Rockaway St. Patrick's Day parade battles financial crisis after storm damage - VIDEO
Organizers pledge parade will go on despite impact of Hurricane Sandy
Hurricane Sandy left a trail of destruction in the Rockaway Peninsula last October, but the one thing the storm couldn’t wreck is the annual Rockaway St. Patrick’s parade, even though organizers admit to being cash-strapped due to a lack of normal fundraising.
“It’s been tough,” Mike Benn, president of the Queens County St. Patrick’s Day Parade Committee, told the Irish Voice.
“How do you go to business owners who have lost everything and ask them to donate funds? You don’t.
“Because of the storm we haven’t been able to have our normal fundraising events. But the parade is definitely going ahead, no question about that.”
The 38th annual march in the Rockaways, officially known as the Queens County St. Patrick’s Day Parade, is set for Saturday, March 2 at 1 p.m. Though there was talk in the aftermath of Sandy that this year’s event might be canceled due to the severe storm damage in the Rockaways – many businesses remain closed, and homes uninhabitable – organizers are determined to march on and make this year’s parade the best yet.
The single fundraising event that parade organizers held took place last Saturday evening at Antun’s in Queens Village, a dinner dance attended by more than 450.
Marching bands are being asked to donate their own fees and other costs, and organizers are hoping to obtain a donated large tent to host parade participants for a post-march corned beef and cabbage party.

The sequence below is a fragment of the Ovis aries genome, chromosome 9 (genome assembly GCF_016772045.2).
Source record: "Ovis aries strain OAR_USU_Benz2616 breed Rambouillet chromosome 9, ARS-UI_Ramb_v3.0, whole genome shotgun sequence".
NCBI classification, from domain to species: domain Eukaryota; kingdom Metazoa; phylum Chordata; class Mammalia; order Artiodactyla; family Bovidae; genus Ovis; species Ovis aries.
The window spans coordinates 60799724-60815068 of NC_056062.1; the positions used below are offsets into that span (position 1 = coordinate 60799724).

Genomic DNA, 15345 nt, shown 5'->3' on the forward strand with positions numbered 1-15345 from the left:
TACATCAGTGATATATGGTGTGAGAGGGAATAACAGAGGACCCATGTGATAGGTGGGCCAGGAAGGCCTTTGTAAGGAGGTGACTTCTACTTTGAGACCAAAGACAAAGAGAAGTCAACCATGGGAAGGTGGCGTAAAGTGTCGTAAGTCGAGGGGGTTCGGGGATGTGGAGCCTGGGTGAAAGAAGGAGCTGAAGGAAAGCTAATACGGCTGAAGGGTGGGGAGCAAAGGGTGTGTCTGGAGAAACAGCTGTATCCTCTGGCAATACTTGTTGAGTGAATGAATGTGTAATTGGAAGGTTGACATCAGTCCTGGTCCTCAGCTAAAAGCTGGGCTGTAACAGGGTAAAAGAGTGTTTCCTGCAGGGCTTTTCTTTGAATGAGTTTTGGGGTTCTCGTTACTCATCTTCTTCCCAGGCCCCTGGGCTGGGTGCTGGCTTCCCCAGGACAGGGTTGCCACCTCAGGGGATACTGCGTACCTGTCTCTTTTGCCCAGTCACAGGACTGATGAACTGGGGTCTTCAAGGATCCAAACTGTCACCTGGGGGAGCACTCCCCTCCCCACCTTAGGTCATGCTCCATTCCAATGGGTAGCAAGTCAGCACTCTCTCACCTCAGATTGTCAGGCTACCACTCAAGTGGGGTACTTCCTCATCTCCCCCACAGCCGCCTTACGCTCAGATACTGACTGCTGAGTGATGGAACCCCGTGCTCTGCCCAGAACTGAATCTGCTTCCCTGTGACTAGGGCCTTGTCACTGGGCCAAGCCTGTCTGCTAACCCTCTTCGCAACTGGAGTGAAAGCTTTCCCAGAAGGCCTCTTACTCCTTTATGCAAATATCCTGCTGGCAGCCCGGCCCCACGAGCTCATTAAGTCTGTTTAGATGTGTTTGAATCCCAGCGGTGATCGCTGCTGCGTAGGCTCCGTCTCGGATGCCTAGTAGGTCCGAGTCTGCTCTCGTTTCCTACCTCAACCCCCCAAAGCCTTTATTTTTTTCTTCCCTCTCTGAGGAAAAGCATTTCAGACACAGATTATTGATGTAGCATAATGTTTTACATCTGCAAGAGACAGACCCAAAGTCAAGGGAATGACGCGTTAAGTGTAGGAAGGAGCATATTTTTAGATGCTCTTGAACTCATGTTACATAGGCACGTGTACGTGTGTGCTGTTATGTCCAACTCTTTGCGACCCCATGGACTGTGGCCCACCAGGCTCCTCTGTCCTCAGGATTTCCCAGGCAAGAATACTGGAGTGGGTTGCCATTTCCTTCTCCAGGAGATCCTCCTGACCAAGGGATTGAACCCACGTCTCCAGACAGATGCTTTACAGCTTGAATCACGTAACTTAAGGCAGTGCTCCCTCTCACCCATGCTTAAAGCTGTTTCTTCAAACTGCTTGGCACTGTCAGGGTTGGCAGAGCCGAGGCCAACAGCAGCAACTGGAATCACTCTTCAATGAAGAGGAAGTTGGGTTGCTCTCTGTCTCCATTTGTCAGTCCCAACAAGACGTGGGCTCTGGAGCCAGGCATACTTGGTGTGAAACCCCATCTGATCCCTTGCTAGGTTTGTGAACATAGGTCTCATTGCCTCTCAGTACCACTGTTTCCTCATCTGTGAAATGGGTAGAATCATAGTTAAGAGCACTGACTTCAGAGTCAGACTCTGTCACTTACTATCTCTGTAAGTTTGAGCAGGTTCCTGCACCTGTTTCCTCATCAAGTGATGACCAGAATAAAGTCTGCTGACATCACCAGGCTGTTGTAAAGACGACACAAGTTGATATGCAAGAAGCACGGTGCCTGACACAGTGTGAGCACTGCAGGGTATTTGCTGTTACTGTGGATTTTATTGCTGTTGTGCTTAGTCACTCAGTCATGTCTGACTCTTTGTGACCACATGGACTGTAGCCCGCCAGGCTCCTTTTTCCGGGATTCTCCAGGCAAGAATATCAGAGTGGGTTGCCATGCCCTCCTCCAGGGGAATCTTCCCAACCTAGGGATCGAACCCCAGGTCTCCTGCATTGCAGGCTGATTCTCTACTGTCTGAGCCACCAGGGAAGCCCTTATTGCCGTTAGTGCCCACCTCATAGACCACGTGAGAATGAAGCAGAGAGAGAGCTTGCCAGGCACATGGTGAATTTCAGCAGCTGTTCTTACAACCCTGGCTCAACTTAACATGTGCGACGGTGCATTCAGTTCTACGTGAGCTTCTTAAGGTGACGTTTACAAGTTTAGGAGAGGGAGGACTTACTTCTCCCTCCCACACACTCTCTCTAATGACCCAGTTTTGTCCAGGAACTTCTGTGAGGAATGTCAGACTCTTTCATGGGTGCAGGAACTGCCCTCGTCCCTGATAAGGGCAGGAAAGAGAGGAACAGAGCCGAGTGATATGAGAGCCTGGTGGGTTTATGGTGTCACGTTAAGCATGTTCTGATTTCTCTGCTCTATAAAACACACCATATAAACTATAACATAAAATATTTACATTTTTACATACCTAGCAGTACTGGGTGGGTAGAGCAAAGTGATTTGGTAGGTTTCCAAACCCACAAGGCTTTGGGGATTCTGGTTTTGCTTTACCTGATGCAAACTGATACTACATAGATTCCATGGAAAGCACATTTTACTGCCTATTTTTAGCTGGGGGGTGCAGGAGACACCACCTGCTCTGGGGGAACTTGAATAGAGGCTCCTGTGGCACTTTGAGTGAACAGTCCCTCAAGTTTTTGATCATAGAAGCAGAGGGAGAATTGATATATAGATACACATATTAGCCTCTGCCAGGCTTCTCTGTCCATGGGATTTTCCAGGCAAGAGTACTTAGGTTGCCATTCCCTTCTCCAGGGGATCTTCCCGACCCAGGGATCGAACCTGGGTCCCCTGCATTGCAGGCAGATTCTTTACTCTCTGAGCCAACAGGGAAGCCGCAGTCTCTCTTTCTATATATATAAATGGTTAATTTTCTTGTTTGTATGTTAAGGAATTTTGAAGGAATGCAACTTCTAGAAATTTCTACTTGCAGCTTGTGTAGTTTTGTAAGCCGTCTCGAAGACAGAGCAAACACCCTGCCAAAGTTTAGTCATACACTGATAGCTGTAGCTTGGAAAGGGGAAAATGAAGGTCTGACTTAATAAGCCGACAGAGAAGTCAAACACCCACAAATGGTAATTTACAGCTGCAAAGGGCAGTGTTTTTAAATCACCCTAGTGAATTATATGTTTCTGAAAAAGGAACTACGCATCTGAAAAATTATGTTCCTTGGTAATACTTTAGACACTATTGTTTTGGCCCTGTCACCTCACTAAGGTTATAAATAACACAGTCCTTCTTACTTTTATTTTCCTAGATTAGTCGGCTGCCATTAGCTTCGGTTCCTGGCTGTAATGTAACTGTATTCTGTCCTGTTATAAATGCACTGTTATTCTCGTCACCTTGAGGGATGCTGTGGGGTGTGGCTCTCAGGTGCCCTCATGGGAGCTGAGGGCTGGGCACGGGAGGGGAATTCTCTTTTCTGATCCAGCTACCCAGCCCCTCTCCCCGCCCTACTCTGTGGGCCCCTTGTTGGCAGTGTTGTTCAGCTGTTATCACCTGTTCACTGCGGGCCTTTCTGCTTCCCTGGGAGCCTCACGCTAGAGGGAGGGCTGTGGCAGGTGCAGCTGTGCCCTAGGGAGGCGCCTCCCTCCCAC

“Usually we do that at St. Camillus, but the auditorium was destroyed,” says Benn, a native of Co. Limerick and Rockaways resident for 38 years.
The parade will have an abundance of new marching groups this year, all wanting to show solidarity with the Rockaways.
“We are going to have bands from New Hampshire and Maine that reached out to us,” Benn says.
“People all want to show their support, and we are very grateful.”
The parade will also feature a host of politicians, including New York City Mayor Michael Bloomberg and all the Democratic candidates vying for his job come November.
“Yes, they’ve all sent in RSVPs, and they’re all coming,” said Benn.
Though the heavily Irish Rockaways were devastated by Hurricane Sandy, residents and business owners are slowly starting to get back on their feet. A good turnout at the parade next Saturday will help businesses recoup some of their massive losses, according to organizers.
Carmel O’Sullivan, a native of Co. Kerry, owns the New Kerry Hills Pub located at 115-10 RockawayBeach Boulevard. The small pub was ruined after Sandy and required extensive plumbing and electrical repair; it only re-opened its doors last month.
“It’s been slow during the day,” O’Sullivan told the Irish Voice.
The New Kerry Hills is located along the Rockaway parade route, and O’Sullivan, whose son is the popular Irish American musician Patrick Clifford, is hoping for a good day.
“I hope everyone comes out for the parade,” said O’Sullivan, who moved back into her home two weeks ago near the pub after it was also flooded after the storm.
Mickey McCreesh, a native of Co. Armagh and co-owner of Bar 43 in Sunnyside, Queens, is one of the deputy grand marshals of the Rockaway parade. He has spent many weekends in places like
Breezy Point and Belle Harbor to help with the clean-up and rebuild, and says that the locals he knows are looking forward to a big march.
“I think the morale is very good, even though people did talk about canceling the parade after the storm,” McCreesh said.
“I just hope it’s a good day. God knows they all deserve it.”
The parade will commence at 1 p.m. at Beach 129th Street and Newport Avenue, proceeding on Newport to Beach 116th Street to Rockaway Beach Boulevard. The march ends at Beach 90th.
For more information, visit www.queenscountyparade.org
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